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Back to the Abyss

It didn’t take much for Sang-ok to persuade Kimberlee and me to join his hiking club. They were going to climb Geun-san, a mountain just outside of Samcheok. The trail was easy, he said: a nice, leisurely stroll up a small mountain. There was one part that was “a little steep.” 

Kim and I spent half of the two-hour climb grasping at branches and hoisting ourselves up at each step. The one little steep part involved clinging to ropes strung together between trees. 


By comparison, this was the way down:


No railing, no rope, and nothing to catch us but the rock-strewn valley past the edge of the cliff. Add about 50 other Korean hikers—liquored up, slipping on dead leaves, and giggling in the face of death—and you have a recipe for the most stressful day trip imaginable.

The next day, Sang-ok came to my desk. “Will you join us next weekend?” The club was going to Seoraksan National Park. It’s easily the most famous hiking park in Korea, located just outside Sokcho. The mountain for which the park is named is one of the highest in the country.

At this time of year, it was probably covered in snow. “You’ll need some cleats to make sure you don’t slip,” said Sang Ok. All the other hikers in the club, for whom Geun-san had been a bunny hill, assured us that it was fine. We’d take a cable car to the top of the mountain. The path was flat and even. We’d be very safe. No problem.

“We are doing to die,” I told Kim. 

Yet whenever we talked about that Sunday, we spoke as though we intended to make the trip. We went shopping for hiking boots. We discussed the best clothing to wear in cold weather, and what we’d pack for the picnic lunch.

The night before the hike, Kim and I went out for beer with a mutual friend and joked that it was our last supper. Nearing the end of the year as we were, we talked about the huge leap we’d made in coming to Korea. Before I received my placement, I’d been convinced I would teach elementary school. I had never heard of Donghae until I was on my way there, had no idea what my apartment or school would look like, and no clue how to even imagine the year that lay ahead of me. The summer before my departure I spent nights lying awake, worrying and wondering.

No matter what we discussed, we seemed to come back to how terrified we were of the next morning. All I could picture was Geun-san on ice, but taller. I wondered how my parents would feel, waking up in the middle of the night to a phone call from South Korea. “Maybe you should call us tomorrow,” I told our friend. “Just to make sure we’re okay.”

Still, neither of us backed out. Would we really miss out on seeing one of Gangwon Province’s—and Korea’s—most famous sites?   

The following morning, 70 people assembled to catch the charter bus to Sokcho. These other hikers were clad in the typical gear: stylishly-colored, insulated tracksuits with fancy boots from some high-scale hiking brand, like North Face or Red Face or Black Yak. Kimberlee and I were in our jackets and jeans, the closest things to hiking clothes that we’d brought to the country. We were packing heat in layers of long underwear and leggings.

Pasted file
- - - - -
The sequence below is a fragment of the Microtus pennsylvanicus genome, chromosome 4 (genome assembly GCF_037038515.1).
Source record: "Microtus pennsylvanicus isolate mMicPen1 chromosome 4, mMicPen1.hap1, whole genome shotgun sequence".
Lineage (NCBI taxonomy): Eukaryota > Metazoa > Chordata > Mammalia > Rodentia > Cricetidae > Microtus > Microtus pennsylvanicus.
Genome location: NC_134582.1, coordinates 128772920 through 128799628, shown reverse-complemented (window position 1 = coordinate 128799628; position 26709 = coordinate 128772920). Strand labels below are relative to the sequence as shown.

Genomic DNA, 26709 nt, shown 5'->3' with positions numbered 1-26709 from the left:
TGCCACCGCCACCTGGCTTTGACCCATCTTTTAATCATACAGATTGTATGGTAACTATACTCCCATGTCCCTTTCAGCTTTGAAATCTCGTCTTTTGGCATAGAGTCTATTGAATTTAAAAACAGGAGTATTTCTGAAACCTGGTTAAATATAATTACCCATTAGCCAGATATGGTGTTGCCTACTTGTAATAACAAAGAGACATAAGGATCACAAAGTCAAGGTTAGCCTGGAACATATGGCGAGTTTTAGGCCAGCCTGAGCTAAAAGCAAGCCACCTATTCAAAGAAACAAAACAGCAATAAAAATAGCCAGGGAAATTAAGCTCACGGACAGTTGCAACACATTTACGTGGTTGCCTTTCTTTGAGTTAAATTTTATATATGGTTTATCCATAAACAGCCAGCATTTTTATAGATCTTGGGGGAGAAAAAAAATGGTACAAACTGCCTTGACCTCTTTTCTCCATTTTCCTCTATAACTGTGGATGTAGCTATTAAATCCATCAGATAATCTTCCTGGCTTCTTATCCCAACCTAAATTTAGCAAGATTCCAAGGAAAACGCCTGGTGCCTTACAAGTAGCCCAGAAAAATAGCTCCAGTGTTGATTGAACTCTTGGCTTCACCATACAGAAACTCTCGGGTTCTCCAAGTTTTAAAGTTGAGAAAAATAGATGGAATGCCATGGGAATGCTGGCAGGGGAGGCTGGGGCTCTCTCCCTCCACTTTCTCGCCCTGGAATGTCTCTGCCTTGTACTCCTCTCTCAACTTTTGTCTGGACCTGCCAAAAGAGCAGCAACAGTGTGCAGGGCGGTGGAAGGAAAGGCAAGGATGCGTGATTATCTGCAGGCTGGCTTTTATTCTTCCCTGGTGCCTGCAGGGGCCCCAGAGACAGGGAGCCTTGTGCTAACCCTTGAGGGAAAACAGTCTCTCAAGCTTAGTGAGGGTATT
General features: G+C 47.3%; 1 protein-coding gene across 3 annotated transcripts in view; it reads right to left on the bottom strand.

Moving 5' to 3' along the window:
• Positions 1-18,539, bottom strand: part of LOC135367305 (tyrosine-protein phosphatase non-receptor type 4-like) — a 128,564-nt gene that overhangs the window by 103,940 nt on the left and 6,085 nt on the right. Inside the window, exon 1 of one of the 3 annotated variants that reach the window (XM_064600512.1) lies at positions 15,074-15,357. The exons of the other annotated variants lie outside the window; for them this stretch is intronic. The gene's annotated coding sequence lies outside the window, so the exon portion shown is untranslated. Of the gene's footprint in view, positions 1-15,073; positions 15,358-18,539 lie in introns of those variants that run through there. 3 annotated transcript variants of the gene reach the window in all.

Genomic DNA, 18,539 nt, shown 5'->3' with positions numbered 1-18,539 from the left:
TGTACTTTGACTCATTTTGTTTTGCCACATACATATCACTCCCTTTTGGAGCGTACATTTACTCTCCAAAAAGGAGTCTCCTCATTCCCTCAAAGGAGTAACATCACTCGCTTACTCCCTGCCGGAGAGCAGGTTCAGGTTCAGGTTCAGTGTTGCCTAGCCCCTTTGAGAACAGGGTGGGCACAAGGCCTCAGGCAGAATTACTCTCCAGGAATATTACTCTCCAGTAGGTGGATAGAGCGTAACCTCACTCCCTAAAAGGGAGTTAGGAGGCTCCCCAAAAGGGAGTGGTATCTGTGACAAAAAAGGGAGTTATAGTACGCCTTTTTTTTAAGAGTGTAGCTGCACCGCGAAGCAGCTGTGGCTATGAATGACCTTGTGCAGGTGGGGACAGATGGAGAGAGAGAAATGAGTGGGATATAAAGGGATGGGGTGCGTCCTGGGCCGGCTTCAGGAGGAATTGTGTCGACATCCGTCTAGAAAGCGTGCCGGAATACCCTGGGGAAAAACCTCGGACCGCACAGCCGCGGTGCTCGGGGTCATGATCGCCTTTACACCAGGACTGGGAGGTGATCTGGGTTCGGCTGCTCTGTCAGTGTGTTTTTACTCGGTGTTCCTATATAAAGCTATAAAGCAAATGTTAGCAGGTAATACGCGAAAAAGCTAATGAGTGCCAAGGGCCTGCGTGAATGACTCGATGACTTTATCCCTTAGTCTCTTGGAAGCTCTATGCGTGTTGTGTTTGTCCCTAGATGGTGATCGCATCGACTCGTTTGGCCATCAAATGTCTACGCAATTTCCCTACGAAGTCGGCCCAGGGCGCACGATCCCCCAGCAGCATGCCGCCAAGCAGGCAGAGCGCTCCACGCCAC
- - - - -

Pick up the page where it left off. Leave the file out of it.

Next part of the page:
When I saw the cliffs at the park, I started to feel uneasy. The cable car teetering up the rock face wasn’t quite enough to ease my nerves. Before we could ride to certain death, our group stopped at a temple in the valley—but not to pray for our lives, as I’d hoped. 


At the top of the mountain was a sturdy flight of man-made wooden stairs, with tarp to cover most of the snow on the path. 


I breathed a sigh of relief. This was a piece of cake!


Then the railing disappeared, and we were facing the edge of a cliff. It sloped upward toward what can only be called a giant pile of rocks—and downward into a black, windy ravine.

Some of the women were wearing high heels.

Kimberlee and I stood as close to the path as possible, but our Korean cohorts spread over the face of the mountain and pulled out their cameras. Sang-ok was two feet from the edge of the cliff when he waved me over. 

“No way!” I yelled.

Sang-ok smiled. “Don’t be scary!”

Can you guess what took me to the edge of that cliff? Was it the view? My sense of adventure? The assurance that I could conquer my fears in spite of self-doubt?

Not a chance. Vanity brought me—vanity and the promise that I would never do this again. “I can’t wait to send these pictures to my friends,” I told myself as I hobbled to the edge.

I was fine until I turned my back to the abyss. Without any way to keep an eye on the precipice behind me, vertigo took over. I wondered if it was possible to fall over just from the fear that I might. It felt like summer nights back in Minnesota, waking up in the middle of the night to the realization that I was leaving my family, friends, and nearly everything I knew for a place I couldn’t imagine. 

EPIK does this on purpose. They keep your placement information under strict security until you’ve arrived in Korea and signed your contract. This is to keep people from running away once they realized they’ve been placed somewhere other than they’d hoped. Sometimes, people find themselves on Jeju Island—Korea’s romantic, paradisal getaway. In other instances, they’re put 20 kilometers south of the DMZ, where the contents of their cupboards rattle with the booms of military drills just outside of town.

“It really is a leap of faith,” Kim said the night before. We left our homes and the connections we had there to move to somewhere in the Republic of Korea and teach there for the year—all in the hope that the experience would repay the time we spent being anxious.

At Seoraksan, I posed for every picture, terrified and on the mountain anyway. I can’t tell you how my day would have been if I hadn’t gone. But I can tell you the view was worth it.


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